Kelly Taylor

I am a 32-year-old woman. I live in Bristol with my husband Richard and I am suffering from a life-threatening heart and lung problem called Eisenmenger’s syndrome. My health has been getting steadily worse since I was seven years old.

I was taken off the transplant list years ago – my body is far too weak to survive such a complex operation. I need oxygen all the time and I am severely physically limited, almost totally confined to a wheelchair. My health is getting worse and worse, and my consultant has told me I do not have long to live.

I love my husband and my family very much and I am still trying to do as much as possible – I am studying part-time at college for an English literature A level. But my health just keeps deteriorating. I have to sleep for about 18 hours a day but I have terrible nightmares as a side effect of my medication. I have bed sores and suffer from breathlessness. I am in constant pain and I feel I am denied almost every pleasure by my illness. I want my suffering to end.

I do not want to travel to a foreign country to end my life. I want to die at home. If I went abroad to die I would do so knowing that my wonderful husband Richard, who would go with me, could face prosecution on his return to the UK, and I could not allow that to happen. I admire the people who make such a journey, but really, it should not be necessary.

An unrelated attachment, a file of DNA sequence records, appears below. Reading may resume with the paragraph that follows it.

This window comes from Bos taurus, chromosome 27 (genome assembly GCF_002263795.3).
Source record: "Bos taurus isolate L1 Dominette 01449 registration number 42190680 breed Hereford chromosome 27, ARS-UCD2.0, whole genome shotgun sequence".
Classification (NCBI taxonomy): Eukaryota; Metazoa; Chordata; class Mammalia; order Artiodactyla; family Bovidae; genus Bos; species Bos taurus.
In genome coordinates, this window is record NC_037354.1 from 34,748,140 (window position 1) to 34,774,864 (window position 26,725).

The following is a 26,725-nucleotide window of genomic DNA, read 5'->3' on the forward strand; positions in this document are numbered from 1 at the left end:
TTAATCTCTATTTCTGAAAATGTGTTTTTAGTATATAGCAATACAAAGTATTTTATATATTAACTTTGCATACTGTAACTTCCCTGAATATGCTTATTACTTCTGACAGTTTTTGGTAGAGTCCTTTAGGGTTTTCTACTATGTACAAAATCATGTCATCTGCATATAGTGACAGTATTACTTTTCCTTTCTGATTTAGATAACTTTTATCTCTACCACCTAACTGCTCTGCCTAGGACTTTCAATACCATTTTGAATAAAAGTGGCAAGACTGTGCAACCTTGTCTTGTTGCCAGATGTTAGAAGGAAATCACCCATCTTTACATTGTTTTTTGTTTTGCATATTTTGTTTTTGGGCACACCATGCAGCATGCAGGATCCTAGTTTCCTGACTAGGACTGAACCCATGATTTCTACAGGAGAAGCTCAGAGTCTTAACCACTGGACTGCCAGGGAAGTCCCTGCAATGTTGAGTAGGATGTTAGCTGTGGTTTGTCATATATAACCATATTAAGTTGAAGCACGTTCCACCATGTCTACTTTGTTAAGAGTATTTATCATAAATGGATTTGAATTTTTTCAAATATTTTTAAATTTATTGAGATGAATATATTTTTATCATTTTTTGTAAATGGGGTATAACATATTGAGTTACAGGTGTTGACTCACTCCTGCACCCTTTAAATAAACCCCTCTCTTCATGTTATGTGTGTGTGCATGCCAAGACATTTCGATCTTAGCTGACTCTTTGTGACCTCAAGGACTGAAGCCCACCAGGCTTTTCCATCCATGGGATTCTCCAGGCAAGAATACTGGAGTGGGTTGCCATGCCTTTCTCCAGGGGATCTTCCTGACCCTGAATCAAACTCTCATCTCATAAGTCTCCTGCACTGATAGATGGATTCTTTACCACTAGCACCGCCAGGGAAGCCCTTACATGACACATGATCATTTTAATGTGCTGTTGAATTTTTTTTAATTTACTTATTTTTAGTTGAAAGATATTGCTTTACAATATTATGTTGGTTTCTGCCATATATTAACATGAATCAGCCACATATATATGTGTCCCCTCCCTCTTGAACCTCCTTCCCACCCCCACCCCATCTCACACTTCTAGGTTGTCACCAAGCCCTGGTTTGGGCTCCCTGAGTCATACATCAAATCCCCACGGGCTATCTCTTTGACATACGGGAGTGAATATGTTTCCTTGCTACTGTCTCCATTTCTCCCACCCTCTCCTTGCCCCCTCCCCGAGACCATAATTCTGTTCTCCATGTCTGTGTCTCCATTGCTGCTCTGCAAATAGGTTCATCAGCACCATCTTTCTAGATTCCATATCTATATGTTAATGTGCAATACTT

I have been working since 2005 to try to change the law on assisted dying – I strongly support any law that enables doctors to help patients to die if they request this. I truly believe that the law will change but not in time for me. My personal campaign is to fight for assisted dying while I live but I may have a limited choice, and may have to ask to be sedated permanently. My doctors are not sure if they can legally do this, so I am mounting a legal case to allow a doctor to do this for me.

I am hoping that once I am sedated the terms of my living will will come into effect. This states that I would not wish to receive artificial food or fluids, and would mean that I could die.

We are sad to have to inform you that Kelly passed away in February 2012. She was a powerful advocate of greater patient choice at the end of life and will be sadly missed.



Read more about Kelly’s story in The Guardian

On BBC News

In The Mail Online

In Memory of Kelly Taylor – Dignity in Dying blog

The accounts made in the personal stories section of the Dignity in Dying website reflect the views of the authors. The views of Dignity in Dying may differ


Contact us

Should you want to contact any of the people featured in these pages, or wish to share your own story with us, please contact Jo Cartwright:

020 7479 7737 or 07725 433 025